June 7, 2018
Seth and Sutton Sharp
On this date in 1981, the Budweiser NASCAR 400 was held at Texas World Speedway. It was the eighth and final Winston Cup race at the track.
- The race came on the heels of a busy newsweek. Rumors spread that Jim Stacy approached Rod Osterlund and offered to buy his race team, driven by Dale Earnhardt. John Rebhan closed his team after Donnie Allison was injured at Charlotte the previous weekend. David Pearson also become a free agent and started looking around for a ride.
- Texas native Terry Labonte won the pole for the event, putting up a speed of 167.483 MPH. It marked the second time in 1981 (and his career) that he started the race from the pole. It was the first race that “Suitcase Jake” Elder was the crew-chief for Labonte.
- Benny Parsons picked up his 19th career Winston Cup victory, edging out Dale Earnhardt, Bobby Allison, Richard Petty and Dave Marcis. Parsons and Earnhardt passed each other for the lead 21 times during the race, including swapping the lead back and forth a handful of times over the final 10 laps.
- Allison’s third place finish added to his lead in the Winston Cup point standings, leaving the track up 272 points on Ricky Rudd.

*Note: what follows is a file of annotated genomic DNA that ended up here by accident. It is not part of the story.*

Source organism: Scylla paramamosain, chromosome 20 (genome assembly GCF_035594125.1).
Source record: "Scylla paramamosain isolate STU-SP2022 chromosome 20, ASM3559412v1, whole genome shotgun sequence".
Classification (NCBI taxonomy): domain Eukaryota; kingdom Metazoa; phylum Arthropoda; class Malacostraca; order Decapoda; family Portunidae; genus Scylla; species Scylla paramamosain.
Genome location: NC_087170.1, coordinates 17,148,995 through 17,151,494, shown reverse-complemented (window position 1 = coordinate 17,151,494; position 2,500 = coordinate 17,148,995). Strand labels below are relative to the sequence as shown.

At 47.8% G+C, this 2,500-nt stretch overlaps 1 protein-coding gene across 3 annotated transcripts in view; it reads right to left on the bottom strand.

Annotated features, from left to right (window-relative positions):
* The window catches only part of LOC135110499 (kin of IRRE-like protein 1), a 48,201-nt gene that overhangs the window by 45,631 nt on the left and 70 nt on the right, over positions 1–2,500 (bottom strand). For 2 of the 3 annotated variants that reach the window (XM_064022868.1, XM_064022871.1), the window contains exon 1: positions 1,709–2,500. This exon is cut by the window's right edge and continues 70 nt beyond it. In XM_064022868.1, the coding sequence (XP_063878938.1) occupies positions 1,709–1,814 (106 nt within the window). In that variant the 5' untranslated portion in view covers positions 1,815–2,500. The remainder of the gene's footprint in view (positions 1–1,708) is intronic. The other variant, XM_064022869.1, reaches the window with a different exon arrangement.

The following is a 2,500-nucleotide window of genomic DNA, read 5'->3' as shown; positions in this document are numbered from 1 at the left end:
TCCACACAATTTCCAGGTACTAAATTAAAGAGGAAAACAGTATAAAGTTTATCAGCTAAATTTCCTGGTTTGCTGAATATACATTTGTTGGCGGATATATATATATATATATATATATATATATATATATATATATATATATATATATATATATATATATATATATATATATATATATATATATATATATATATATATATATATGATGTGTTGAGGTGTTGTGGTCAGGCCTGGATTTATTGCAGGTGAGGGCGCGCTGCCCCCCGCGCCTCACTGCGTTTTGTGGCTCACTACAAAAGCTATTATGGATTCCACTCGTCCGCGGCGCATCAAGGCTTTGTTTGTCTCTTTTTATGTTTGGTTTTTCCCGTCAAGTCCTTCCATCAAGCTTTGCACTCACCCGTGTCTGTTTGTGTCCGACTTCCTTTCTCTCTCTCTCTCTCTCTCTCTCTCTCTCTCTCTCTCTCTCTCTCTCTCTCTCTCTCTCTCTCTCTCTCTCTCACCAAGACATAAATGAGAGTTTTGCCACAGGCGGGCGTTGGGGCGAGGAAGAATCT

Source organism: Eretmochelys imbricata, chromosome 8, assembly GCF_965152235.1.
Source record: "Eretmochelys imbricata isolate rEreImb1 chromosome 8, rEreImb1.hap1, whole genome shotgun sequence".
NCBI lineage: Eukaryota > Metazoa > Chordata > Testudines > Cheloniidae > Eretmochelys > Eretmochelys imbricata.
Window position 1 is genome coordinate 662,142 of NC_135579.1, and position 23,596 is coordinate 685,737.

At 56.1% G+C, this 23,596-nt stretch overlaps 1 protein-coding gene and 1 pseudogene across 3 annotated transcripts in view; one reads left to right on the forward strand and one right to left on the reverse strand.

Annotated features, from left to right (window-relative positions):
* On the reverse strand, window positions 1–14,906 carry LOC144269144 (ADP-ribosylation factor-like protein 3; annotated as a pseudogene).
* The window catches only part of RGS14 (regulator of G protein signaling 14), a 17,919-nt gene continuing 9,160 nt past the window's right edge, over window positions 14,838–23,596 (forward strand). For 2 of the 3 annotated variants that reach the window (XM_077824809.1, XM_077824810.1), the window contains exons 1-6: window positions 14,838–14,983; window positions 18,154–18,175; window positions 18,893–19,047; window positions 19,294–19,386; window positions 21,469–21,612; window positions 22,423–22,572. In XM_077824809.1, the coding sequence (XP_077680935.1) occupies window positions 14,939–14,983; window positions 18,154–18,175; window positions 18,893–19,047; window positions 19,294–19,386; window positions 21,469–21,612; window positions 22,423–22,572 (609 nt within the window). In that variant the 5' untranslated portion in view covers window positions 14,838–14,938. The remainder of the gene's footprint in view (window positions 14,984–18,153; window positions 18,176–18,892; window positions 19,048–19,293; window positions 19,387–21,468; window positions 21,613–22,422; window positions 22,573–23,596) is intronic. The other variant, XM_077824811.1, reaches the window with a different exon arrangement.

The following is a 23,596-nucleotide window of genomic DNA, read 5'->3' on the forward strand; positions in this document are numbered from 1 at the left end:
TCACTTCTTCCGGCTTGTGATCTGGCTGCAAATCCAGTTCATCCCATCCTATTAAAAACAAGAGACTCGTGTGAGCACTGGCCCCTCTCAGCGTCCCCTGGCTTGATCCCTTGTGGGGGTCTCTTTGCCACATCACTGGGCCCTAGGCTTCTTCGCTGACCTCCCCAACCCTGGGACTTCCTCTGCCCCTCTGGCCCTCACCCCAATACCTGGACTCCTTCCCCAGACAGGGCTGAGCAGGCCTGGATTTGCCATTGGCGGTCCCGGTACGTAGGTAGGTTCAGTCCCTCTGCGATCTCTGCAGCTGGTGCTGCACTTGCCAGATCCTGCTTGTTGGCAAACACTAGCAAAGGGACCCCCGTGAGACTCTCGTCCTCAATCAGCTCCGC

- Problems under the hood ended Darrell Waltrip’s day after only 33 laps, relegating him to a 30th place finish. He left the track third in points, 341 behind Allison, but Waltrip used the issues at Texas as a turning point for his season. Over the season’s final 17 races, he won eight times, picked up fifteen top-fives and never finished lower than 10th. This stretch included an incredible 13 race span where he won seven times, finished second five times and picked up one third place finish. It took Waltrip 11 races to erase Allison’s points lead, en-route to eventually winning his first career championship.
- The race marked the Winston Cup debut of Kirk Shelmerdine. He drove a No. 8 McDonald’s Pontiac for Richard Childress, completed two laps and finished 33rd. His second career start came at Talladega in 1994 and followed that up with a race at Loudon in 2002.
- It was the 68th and final start of Roger Hamby’s career. After starting 34th, he finished 27th. His best career finish was 10th, which came twice in 1978.